Deutsche Telekom could be weighing a multibillion dollar bid to buy Sprint Nextel within the next few weeks, said London's Daily Telegraph on Sunday. The German telecommunications giant has called on financial advisor Deutsche Bank to study a proposed deal.
As the parent of struggling T-Mobile, DT might see a takeover of Sprint as a way to revive its listless U.K. and U.S. operations. DT chief executive officer Rene Obermann has been unhappy with the performance of T-Mobile, blaming it for the parent's first-quarter loss of 1.1 billion euros ($1.46 billion) earlier this year.
Facing stiff competition for mobile customers, T-Mobile has struggled in the No. 4 spot behind Verizon Wireless, AT&T, and Sprint.
DT enjoyed a turnaround in the second quarter, taking in a profit of 521 million euros ($751 million). But T-Mobile's global operations have continued to drag, squeaking by through cost cuts rather than sales or customer gains.
Obermann's latest fix for the U.K. segment, announced last week, is a merger to join the British operations of T-Mobile UK and France Telecom's Orange. That marriage will create the U.K's biggest mobile provider.
Now T-Mobile U.S. may be next on the list. Complaining of structural problems with T-Mobile U.S., Obermann has sunk almost 1 billion each year to improve the U.S. network. But the investment has yet to pay off.
Reports of a possible DT takeover of Sprint first surfaced in May of 2008 but didn't go far at that time.
A deal that would merge T-Mobile U.S. and Sprint could create a mobile powerhouse. But analysts aren't sure Obermann can pull it off.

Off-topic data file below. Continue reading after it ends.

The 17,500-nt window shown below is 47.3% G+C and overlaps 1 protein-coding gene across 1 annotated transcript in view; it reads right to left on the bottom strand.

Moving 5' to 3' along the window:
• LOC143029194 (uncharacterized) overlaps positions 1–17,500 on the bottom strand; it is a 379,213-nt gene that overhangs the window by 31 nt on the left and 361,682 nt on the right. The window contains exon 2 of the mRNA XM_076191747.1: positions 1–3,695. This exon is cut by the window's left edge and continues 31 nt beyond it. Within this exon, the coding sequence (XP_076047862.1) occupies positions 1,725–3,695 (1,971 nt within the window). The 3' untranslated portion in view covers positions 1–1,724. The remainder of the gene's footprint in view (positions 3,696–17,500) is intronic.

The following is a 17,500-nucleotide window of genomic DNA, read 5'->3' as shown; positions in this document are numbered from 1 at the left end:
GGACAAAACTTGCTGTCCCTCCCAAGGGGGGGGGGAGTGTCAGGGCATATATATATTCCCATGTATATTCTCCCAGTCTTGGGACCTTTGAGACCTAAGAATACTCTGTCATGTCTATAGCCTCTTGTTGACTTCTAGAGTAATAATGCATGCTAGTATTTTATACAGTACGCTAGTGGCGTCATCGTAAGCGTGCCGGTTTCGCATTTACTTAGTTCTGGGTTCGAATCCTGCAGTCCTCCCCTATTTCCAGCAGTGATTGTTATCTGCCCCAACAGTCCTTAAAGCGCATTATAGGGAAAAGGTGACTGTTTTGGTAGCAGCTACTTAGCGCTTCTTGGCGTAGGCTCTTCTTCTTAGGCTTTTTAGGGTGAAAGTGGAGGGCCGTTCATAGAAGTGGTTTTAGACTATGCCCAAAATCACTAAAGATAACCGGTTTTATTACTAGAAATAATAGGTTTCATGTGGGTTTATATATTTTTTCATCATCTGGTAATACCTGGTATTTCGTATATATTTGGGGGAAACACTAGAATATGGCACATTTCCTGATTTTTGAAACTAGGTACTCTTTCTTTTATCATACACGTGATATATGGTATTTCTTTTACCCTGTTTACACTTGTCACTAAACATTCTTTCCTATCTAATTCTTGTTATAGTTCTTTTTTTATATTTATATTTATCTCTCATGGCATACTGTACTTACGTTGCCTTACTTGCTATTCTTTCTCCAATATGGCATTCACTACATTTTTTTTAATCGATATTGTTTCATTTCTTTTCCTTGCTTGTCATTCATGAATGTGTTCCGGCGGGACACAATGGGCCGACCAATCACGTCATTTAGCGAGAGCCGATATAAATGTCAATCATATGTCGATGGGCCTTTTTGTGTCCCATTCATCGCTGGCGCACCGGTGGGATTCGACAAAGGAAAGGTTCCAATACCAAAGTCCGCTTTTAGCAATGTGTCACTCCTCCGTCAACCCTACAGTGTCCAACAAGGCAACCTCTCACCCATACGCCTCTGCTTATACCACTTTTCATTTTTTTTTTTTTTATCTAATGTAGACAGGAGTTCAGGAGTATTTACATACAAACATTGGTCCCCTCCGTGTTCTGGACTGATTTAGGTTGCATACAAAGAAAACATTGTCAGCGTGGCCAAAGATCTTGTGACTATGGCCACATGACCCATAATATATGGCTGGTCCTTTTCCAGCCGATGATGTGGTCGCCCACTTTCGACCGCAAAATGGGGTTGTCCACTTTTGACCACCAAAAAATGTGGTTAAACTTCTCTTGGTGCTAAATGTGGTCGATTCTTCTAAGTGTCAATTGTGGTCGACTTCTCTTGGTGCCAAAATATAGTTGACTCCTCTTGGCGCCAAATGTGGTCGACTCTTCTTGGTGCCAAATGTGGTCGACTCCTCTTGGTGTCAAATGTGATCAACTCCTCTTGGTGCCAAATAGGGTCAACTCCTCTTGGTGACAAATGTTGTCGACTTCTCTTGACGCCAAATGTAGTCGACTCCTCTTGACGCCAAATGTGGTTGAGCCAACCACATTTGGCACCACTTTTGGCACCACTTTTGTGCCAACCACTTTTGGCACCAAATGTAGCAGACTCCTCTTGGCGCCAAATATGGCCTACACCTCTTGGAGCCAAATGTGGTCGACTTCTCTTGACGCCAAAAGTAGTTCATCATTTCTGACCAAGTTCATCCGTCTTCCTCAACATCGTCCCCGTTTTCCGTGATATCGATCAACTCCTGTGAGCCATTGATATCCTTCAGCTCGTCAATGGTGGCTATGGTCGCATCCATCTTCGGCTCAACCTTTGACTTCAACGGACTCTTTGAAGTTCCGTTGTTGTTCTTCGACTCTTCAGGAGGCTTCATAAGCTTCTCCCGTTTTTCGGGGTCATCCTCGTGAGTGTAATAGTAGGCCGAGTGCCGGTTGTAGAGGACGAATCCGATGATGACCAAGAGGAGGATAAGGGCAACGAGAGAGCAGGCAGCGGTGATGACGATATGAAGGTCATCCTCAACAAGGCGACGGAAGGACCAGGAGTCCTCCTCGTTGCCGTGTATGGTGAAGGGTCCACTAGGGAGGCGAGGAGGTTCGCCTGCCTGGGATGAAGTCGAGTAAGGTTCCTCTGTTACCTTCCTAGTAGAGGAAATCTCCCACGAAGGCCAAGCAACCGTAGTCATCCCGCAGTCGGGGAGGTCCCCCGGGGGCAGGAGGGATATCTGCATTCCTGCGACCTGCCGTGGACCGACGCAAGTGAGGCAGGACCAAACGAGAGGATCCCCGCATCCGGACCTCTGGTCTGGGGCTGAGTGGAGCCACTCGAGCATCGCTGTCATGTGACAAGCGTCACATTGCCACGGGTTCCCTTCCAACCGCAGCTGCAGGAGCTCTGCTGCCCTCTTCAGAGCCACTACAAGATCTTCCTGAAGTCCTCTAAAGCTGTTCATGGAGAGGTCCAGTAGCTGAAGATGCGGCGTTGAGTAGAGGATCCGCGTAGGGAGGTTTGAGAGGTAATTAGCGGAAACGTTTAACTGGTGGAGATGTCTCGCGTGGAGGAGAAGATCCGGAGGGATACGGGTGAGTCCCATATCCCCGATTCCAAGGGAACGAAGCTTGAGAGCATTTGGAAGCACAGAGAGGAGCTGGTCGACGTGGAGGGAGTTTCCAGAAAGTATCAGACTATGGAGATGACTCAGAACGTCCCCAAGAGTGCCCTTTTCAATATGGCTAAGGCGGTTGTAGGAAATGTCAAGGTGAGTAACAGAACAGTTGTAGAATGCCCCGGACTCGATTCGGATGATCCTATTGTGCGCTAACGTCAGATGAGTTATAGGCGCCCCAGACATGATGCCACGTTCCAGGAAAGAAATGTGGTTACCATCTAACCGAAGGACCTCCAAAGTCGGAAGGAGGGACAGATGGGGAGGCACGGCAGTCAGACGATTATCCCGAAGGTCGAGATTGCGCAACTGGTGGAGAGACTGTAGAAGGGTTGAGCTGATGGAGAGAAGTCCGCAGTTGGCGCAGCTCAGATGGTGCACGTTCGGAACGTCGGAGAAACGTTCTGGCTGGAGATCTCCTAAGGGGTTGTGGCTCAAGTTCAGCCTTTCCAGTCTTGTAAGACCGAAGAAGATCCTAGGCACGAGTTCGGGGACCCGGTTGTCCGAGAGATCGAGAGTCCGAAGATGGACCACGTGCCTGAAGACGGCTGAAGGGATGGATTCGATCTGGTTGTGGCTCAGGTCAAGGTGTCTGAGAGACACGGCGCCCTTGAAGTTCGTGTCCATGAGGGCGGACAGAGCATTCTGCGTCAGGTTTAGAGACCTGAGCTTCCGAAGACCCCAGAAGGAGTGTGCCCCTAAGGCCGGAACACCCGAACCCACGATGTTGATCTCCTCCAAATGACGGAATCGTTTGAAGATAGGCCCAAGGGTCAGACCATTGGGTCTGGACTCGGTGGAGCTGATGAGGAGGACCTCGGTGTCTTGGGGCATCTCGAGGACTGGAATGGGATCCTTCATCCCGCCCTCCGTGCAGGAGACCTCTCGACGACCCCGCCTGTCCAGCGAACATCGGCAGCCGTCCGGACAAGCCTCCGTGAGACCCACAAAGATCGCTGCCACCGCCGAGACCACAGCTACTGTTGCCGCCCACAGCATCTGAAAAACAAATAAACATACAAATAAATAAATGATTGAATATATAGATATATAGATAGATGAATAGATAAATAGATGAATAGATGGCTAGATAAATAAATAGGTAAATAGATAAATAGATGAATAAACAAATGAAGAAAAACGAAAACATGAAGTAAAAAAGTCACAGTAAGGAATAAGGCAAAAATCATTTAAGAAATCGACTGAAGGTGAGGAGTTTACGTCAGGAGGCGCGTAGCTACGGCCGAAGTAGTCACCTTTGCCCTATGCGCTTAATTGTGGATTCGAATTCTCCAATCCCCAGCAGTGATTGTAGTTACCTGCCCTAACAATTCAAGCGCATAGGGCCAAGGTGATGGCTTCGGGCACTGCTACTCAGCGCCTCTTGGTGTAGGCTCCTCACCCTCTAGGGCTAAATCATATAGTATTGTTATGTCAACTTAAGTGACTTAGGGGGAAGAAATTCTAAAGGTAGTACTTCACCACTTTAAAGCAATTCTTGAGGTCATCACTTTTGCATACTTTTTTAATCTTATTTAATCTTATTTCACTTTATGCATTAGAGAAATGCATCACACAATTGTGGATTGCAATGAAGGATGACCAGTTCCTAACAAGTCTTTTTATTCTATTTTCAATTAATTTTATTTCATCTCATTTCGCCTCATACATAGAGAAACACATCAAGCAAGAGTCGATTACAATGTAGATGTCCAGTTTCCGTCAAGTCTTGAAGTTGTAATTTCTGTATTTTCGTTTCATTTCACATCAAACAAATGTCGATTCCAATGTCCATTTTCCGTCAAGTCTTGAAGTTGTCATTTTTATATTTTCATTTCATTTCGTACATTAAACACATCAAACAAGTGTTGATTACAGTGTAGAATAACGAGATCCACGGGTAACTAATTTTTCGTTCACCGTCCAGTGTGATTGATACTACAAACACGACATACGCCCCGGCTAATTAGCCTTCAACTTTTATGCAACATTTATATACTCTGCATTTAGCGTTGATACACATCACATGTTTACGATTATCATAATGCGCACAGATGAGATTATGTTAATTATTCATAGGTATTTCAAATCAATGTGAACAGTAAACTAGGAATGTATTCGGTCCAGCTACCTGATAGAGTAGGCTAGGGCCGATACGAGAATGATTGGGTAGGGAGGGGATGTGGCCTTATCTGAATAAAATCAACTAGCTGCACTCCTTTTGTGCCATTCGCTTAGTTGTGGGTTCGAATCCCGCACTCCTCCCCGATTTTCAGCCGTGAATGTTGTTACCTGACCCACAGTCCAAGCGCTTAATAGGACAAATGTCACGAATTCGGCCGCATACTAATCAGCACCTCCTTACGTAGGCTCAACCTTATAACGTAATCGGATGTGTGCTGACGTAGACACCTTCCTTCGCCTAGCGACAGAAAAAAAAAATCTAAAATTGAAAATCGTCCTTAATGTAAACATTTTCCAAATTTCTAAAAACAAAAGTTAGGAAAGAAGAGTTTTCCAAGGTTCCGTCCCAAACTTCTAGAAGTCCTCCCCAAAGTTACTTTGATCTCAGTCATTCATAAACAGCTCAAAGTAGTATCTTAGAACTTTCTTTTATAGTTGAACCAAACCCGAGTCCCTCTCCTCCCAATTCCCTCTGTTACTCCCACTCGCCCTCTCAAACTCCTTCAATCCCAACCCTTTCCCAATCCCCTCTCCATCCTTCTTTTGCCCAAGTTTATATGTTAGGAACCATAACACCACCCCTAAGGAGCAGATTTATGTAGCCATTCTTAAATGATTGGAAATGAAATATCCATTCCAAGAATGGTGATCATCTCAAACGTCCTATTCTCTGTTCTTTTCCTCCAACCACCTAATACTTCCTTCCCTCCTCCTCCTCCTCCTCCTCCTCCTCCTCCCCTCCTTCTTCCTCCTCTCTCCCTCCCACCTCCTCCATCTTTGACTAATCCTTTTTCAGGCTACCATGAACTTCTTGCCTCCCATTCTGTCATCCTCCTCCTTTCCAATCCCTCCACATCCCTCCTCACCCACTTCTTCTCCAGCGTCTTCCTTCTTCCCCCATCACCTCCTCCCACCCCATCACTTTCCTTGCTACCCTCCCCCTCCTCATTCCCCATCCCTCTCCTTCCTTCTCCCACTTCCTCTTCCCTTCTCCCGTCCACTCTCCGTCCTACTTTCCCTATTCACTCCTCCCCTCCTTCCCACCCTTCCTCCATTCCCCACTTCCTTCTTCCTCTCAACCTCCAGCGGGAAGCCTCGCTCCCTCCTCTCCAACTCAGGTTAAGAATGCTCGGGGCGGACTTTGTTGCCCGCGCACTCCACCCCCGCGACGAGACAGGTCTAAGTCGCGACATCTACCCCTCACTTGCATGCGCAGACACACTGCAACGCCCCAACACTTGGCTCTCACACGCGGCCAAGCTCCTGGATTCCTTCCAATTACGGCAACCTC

First, DT would need to figure out how to integrate three different types of wireless technologies, said Sanford Bernstein analyst Robin Bienenstock in a research report released Monday. After joining forces in 2005, Sprint and Nextel have faced headaches combining their two incompatible technologies. The situation could be worse for DT as it tries to assimilate T-Mobile's GSM, Sprint's CDMA, and Nextel's iDEN technologies.
Second, DT would need to cough up a lot of cash. To buy Sprint, which the Daily Telegraph said is valued at around $10.6 billion, DT would have to get a substantial injection of money from its shareholders, including the German government, which owns a 32 percent share of the company.
Despite the hurdles, the Sanford Bernstein report sees the deal as a positive, and not just for Deutsche Telekom. "For DT, an acquisition of Sprint may be the 'least bad' option," said the report. But "the U.S. wireless market is crying out for consolidation. In that context, the consolidation of a weak third and a nearly-as-weak fourth player in the market would be a welcome development...for everyone."